Friday, 30 September 2011

Playing music on your PC Part 1

This is my take on the whole FLAC vs mp3 controversy.

How do you check if a file is truly lossless?

From what I understand, one of the ways mp3 files are compressed from FLAC or WAV files is by cutting out the top frequencies in the spectrum. This can be seen on a Spectro* chart below. The top image is a FLAC version of the file. The peaks reach the top of the spectrum. The lower image is the same file converted to 320kbps mp3. The peaks in the second image look "chopped off". 

Track used was The Killers - Change Your Mind

Spectro is a useful tool for checking whether the file is a true lossless file or if it's a lossy file converted to lossless. The encoder used is displayed on the bottom left corner. You can get Spectro here.  It's free.

Anyway let's get back to the topic. According to the diagrams, lossless files have their high frequencies chopped off. In usual recordings the instrument that produces that high of a frequency is the cymbal. Unless you are very sensitive to high frequencies or have very good headphones and equipment that reproduce high frequencies very well, the difference between high bitrate lossy and lossless files are really tiny.

Downloading music from file sharing sites

Some of us are guilty of downloading music files through less than legal channels on the internet. Sometimes we notice a very significant between those and files obtained through legal channels. If both files have comparable bitrates, then there's a high chance that somewhere along the converting process the fellow accidentally introduced some noise into the file. I don't know how this happens but I have experienced this before. 

Blind Testing

Why? Because sighted listening is heavily biased. 

Test it out yourself
  1. Download Foobar2000. It's a great music player that uses a lot less power than iTunes. 
  2. Download the Foobar2000 ABX plugin here.
  3. Convert some lossless files (FLAC/WAV) to high bitrate lossy (MP3/AAC/OGG)
  4. Run the test.
Video tutorial (not mine)

If you can get a good result without guessing, give yourself a pat on the back.

Is a high bitrate mp3 really that important?

There's a phrase that is commonly said in audio forums; you need to have everything in 320kbps or FLAC if possible. If you have a very good headphone rig and you are the kind of person who does critical listening, then this is true. If you are that person, I don't know why you're reading my articles.

Anyways, with a very good system, the differences between a lossy and lossless sample is more apparent. But they skipped a huge step. Just having a lossless file does not ensure a high quality sounding track.  The mastering or recording of the track is more important than the bitrate of the file. Unfortunately, whether the mastering is good or bad, it's out of your hands. Mastering is entirely up to the engineers behind the album.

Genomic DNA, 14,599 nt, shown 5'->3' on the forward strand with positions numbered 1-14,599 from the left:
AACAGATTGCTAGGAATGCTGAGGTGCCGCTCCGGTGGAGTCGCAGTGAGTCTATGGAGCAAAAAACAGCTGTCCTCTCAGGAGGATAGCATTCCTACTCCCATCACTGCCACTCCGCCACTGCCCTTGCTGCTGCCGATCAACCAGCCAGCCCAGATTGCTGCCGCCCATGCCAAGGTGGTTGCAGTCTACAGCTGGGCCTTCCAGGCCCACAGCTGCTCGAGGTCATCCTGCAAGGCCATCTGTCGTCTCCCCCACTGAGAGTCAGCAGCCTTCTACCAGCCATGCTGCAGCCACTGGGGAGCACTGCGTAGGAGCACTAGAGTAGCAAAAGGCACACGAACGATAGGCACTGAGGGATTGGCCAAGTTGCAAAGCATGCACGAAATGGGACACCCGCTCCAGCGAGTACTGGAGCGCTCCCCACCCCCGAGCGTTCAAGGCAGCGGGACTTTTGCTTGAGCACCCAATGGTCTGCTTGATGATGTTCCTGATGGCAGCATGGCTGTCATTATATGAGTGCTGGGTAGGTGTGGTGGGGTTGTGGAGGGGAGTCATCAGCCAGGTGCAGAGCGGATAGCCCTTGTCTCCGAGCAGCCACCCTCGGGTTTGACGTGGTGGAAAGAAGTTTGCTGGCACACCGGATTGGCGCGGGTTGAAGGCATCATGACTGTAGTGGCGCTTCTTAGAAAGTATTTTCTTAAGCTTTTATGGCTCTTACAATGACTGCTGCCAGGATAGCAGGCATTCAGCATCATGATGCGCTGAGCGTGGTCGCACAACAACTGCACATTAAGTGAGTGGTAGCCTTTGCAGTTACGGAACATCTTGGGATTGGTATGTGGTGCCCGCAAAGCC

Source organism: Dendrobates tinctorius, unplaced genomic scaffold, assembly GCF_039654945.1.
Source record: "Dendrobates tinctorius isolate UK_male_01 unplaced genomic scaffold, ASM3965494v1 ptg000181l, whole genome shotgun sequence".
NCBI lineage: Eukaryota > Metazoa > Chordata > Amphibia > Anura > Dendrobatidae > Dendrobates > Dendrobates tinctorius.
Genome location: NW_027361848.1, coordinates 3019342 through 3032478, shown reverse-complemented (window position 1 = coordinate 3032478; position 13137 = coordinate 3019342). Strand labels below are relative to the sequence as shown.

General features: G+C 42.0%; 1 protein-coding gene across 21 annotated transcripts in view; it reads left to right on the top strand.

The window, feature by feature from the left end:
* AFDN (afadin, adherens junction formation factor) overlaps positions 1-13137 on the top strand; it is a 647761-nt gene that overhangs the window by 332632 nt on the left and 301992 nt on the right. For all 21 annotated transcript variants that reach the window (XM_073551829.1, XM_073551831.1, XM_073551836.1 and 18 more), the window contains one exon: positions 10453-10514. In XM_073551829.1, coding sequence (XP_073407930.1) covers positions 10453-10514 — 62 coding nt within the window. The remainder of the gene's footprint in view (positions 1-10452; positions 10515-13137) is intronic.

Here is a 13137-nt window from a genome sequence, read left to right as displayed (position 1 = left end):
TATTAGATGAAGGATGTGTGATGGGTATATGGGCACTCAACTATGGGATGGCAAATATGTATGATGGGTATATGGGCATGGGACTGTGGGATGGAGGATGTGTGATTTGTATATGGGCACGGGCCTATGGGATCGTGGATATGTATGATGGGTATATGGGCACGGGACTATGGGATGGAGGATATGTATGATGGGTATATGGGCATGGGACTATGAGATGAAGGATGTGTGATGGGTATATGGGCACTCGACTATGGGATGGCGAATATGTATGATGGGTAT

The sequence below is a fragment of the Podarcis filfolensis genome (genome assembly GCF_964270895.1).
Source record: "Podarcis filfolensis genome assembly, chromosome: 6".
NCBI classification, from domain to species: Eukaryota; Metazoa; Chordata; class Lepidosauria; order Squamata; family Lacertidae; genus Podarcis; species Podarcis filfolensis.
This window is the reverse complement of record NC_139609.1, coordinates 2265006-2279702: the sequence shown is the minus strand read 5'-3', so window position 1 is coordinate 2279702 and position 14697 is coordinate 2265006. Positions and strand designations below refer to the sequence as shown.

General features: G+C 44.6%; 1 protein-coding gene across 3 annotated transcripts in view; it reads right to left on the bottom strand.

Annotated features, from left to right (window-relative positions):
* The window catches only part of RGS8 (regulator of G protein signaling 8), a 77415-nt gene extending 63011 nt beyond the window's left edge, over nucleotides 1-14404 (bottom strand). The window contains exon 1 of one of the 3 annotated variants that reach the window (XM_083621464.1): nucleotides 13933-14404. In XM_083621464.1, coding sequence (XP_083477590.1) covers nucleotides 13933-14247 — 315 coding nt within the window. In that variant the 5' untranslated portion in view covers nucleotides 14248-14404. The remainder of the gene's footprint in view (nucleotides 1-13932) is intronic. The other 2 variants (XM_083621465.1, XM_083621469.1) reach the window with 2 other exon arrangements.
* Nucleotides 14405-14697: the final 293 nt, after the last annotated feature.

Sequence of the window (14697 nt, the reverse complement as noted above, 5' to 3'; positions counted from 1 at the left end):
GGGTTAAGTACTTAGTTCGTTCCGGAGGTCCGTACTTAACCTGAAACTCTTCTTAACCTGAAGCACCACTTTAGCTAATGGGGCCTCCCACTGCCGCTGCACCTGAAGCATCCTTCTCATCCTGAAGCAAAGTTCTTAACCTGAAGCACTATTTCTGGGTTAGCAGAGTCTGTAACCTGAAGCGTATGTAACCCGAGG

Some blow so much money into audiophile recordings only to find out that they're just fooling themselves. If you like listening to mainstream songs like Backstreet Boys,  Pitbull, etc, don't force yourself into buying audiophile tracks.

Building a system

This is how you should build your headphone rig, imo. Invest as much as you can into headphones. Use as much as you have left into an amplifier if you have power hungry and inefficient headphones (you can use stereo receivers instead), if not, get a decent DAC if you are still using your PC's onboard audio. Lastly spend some money on CDs or just download them off the internet and save the rest for a rainy day.

If you are on a tight budget, say.. $50, spend all of it on headphones. There are a couple of cheaper sub-100 headphones that are easy to drive and sound decent. Amplifiers come second. 

I find it hard to distinguish 400kbps AAC or 320kbps mp3 from FLAC but that doesn't stop me from loading lossless tracks on to my portable media player (Sansa Clip+). Sometimes it doesn't matter if the difference you hear between two things are real or imagined. If you think FLAC sounds better in a sighted listening test but you can't differentiate mp3 and FLAC in the Foobar2000 ABX test, then by all means do whatever makes you happy.

Thursday, 29 September 2011

Sennheiser HD438 Modifications (work in progress)

The Sennheiser HD 4X8 series are very similar in design. The internals of the HD418, 428, 438 and 448 are roughly 90% similar. The only differences are the drivers, the detachable cable (HD438). Wiring and everything should be the same on all the HD4X8 models.

All you need for the following mods are commonly found household materials. Disclaimer: Don't blame me if you screw something up while modding your 'phones. Also, your mileage may vary with these mods. Everyone has got different tastes but the good thing is that none of these mods are irreversible.

Quality vs Quantity

Bass quantity and bass quality are two different things. An increase in bass quantity will make your headphones sound a little boomy in the bass department. Bass quality depends on the headphones. Some headphones can reproduce bass that extends deep down in the frequency (20-50hz) without any problem. Some struggle to reproduce bass that low.

Examples: Denon D2000 vs Grado SR80, Ultrasone HFI-580 vs Sennheiser HD448

Most of the modifications that I will be sharing involves tweaking the bass on the Sennheiser HD438 by using different materials to mask the holes behind the drivers. This will affect the whole sound signature and the tone of the headphone. However, you cannot change the frequency response curve of the headphones without changing the drivers or adding filters.